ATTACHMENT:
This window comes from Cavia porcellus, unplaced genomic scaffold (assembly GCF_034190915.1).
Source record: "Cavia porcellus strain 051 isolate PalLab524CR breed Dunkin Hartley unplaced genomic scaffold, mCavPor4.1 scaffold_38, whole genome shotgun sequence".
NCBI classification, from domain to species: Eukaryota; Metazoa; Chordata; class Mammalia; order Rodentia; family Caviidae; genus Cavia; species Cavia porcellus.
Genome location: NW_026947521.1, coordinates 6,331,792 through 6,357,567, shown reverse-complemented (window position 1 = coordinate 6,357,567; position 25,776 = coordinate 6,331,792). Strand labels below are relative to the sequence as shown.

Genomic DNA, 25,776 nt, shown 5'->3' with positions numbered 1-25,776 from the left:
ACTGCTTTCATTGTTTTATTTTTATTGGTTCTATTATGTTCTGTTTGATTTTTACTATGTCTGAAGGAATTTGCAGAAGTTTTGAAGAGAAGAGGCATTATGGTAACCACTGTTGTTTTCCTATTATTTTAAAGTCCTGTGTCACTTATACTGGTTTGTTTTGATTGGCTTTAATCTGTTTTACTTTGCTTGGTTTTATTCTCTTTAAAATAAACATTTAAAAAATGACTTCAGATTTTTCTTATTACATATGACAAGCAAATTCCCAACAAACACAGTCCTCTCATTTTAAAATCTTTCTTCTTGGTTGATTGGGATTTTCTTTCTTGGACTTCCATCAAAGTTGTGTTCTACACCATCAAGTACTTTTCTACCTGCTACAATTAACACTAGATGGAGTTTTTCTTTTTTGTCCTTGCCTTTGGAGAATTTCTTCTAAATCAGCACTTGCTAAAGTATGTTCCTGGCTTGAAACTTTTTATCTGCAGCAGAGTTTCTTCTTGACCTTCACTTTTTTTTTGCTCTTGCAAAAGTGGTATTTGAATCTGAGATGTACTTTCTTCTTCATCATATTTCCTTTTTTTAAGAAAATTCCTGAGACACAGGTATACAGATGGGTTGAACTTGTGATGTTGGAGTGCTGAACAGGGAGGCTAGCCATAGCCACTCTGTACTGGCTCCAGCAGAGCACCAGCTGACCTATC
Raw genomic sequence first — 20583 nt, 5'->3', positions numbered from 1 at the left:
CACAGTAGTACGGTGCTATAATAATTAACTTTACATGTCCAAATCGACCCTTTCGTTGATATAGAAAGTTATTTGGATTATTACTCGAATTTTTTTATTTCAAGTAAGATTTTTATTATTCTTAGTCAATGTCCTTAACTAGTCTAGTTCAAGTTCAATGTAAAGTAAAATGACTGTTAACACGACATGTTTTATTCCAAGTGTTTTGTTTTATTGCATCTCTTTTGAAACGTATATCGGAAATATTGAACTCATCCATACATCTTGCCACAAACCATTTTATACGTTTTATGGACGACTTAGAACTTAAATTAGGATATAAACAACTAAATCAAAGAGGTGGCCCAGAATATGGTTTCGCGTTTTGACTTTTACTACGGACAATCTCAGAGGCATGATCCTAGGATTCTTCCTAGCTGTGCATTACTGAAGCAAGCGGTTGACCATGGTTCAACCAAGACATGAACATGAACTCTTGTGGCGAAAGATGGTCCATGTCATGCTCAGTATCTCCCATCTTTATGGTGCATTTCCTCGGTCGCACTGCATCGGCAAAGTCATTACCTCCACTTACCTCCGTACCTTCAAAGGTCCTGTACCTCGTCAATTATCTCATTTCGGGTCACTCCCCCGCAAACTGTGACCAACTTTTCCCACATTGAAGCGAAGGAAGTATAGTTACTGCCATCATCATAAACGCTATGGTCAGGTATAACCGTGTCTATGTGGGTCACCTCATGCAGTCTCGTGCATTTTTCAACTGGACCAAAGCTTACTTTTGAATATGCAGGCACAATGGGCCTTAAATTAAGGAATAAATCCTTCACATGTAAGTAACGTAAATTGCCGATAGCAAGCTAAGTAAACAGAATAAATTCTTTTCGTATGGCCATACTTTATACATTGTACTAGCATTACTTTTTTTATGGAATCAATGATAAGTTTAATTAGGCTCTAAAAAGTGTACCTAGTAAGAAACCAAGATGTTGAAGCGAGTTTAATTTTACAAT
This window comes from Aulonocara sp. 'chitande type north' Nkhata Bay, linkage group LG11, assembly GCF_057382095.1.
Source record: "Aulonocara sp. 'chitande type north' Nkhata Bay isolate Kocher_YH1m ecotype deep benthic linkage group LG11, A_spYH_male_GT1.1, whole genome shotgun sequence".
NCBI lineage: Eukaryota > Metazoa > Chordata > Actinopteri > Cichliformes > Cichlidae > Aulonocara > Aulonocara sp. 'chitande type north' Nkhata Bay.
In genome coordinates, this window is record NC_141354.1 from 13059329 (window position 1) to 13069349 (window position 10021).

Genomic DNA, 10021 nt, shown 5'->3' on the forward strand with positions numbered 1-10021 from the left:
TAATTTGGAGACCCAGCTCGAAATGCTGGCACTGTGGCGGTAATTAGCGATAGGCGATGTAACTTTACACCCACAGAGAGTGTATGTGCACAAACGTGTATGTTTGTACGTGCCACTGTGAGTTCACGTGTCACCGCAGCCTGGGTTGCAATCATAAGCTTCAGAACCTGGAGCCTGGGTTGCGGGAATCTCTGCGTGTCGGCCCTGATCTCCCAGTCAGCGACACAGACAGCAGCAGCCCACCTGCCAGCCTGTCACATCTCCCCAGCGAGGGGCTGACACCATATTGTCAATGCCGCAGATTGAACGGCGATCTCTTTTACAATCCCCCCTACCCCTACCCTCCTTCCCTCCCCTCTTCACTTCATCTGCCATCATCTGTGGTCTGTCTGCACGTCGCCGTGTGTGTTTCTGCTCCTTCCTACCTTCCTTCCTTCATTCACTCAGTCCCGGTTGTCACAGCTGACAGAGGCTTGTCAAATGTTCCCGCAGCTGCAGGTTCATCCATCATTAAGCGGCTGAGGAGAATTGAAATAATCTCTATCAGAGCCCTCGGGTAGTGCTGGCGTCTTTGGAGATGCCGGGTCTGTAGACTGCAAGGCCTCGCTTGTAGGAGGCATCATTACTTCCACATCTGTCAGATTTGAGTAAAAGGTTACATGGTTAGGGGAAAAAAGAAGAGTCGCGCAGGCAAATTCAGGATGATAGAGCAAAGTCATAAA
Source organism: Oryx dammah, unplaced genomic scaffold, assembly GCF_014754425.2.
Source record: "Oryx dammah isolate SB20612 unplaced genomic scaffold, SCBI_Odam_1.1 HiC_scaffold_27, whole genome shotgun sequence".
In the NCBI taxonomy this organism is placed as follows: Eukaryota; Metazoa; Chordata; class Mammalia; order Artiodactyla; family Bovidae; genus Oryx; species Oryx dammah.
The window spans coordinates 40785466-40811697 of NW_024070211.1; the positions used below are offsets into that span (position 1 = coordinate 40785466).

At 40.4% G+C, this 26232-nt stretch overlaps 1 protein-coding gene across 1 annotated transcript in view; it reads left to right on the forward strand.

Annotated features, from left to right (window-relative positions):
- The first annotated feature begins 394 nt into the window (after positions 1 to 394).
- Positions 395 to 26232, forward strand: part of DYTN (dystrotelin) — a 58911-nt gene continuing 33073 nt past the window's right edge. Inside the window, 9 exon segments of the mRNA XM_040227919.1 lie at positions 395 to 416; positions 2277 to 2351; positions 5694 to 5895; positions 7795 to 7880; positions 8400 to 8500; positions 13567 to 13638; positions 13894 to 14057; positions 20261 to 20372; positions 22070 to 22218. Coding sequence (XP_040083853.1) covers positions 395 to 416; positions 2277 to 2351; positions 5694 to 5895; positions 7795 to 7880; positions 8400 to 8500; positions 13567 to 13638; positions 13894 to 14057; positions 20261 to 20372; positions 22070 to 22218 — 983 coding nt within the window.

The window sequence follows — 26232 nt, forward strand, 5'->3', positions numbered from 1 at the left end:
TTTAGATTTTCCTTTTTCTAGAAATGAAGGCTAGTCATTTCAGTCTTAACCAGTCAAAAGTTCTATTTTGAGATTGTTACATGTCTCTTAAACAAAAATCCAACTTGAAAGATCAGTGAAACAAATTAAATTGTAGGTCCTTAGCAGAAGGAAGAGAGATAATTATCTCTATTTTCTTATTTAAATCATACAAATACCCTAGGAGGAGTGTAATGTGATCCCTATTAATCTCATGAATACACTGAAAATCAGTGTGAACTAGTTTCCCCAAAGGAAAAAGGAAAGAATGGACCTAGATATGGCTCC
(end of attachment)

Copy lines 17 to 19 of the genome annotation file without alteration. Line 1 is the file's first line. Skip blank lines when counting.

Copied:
In the NCBI taxonomy this organism is placed as follows: Eukaryota; Metazoa; Chordata; class Mammalia; order Artiodactyla; family Bovidae; genus Oryx; species Oryx dammah.
The window spans coordinates 40785466-40811697 of NW_024070211.1; the positions used below are offsets into that span (position 1 = coordinate 40785466).

At 40.4% G+C, this 26232-nt stretch overlaps 1 protein-coding gene across 1 annotated transcript in view; it reads left to right on the forward strand.